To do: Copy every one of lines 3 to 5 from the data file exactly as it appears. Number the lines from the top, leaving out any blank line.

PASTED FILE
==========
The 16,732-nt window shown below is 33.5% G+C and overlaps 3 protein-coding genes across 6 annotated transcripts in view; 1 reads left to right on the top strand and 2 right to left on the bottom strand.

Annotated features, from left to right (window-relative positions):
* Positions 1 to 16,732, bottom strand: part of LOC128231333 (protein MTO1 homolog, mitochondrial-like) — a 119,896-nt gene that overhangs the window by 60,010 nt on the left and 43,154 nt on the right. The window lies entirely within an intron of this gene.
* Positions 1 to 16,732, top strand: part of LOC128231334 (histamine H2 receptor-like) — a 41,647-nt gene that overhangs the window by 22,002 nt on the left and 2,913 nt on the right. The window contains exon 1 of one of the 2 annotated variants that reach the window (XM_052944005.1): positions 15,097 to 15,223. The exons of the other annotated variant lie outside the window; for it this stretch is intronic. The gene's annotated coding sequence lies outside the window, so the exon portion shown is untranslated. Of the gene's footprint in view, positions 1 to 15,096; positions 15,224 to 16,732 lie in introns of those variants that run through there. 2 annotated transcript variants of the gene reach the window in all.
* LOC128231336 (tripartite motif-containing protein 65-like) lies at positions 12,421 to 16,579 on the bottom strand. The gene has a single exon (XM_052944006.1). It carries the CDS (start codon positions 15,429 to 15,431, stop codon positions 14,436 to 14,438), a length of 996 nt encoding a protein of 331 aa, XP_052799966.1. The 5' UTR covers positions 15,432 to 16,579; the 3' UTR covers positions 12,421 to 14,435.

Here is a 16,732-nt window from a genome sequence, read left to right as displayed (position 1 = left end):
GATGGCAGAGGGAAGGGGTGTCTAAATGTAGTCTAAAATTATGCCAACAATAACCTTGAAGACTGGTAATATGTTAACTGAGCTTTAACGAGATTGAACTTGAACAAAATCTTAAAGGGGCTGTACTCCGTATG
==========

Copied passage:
* Positions 1 to 16,732, bottom strand: part of LOC128231333 (protein MTO1 homolog, mitochondrial-like) — a 119,896-nt gene that overhangs the window by 60,010 nt on the left and 43,154 nt on the right. The window lies entirely within an intron of this gene.
* Positions 1 to 16,732, top strand: part of LOC128231334 (histamine H2 receptor-like) — a 41,647-nt gene that overhangs the window by 22,002 nt on the left and 2,913 nt on the right. The window contains exon 1 of one of the 2 annotated variants that reach the window (XM_052944005.1): positions 15,097 to 15,223. The exons of the other annotated variant lie outside the window; for it this stretch is intronic. The gene's annotated coding sequence lies outside the window, so the exon portion shown is untranslated. Of the gene's footprint in view, positions 1 to 15,096; positions 15,224 to 16,732 lie in introns of those variants that run through there. 2 annotated transcript variants of the gene reach the window in all.
* LOC128231336 (tripartite motif-containing protein 65-like) lies at positions 12,421 to 16,579 on the bottom strand. The gene has a single exon (XM_052944006.1). It carries the CDS (start codon positions 15,429 to 15,431, stop codon positions 14,436 to 14,438), a length of 996 nt encoding a protein of 331 aa, XP_052799966.1. The 5' UTR covers positions 15,432 to 16,579; the 3' UTR covers positions 12,421 to 14,435.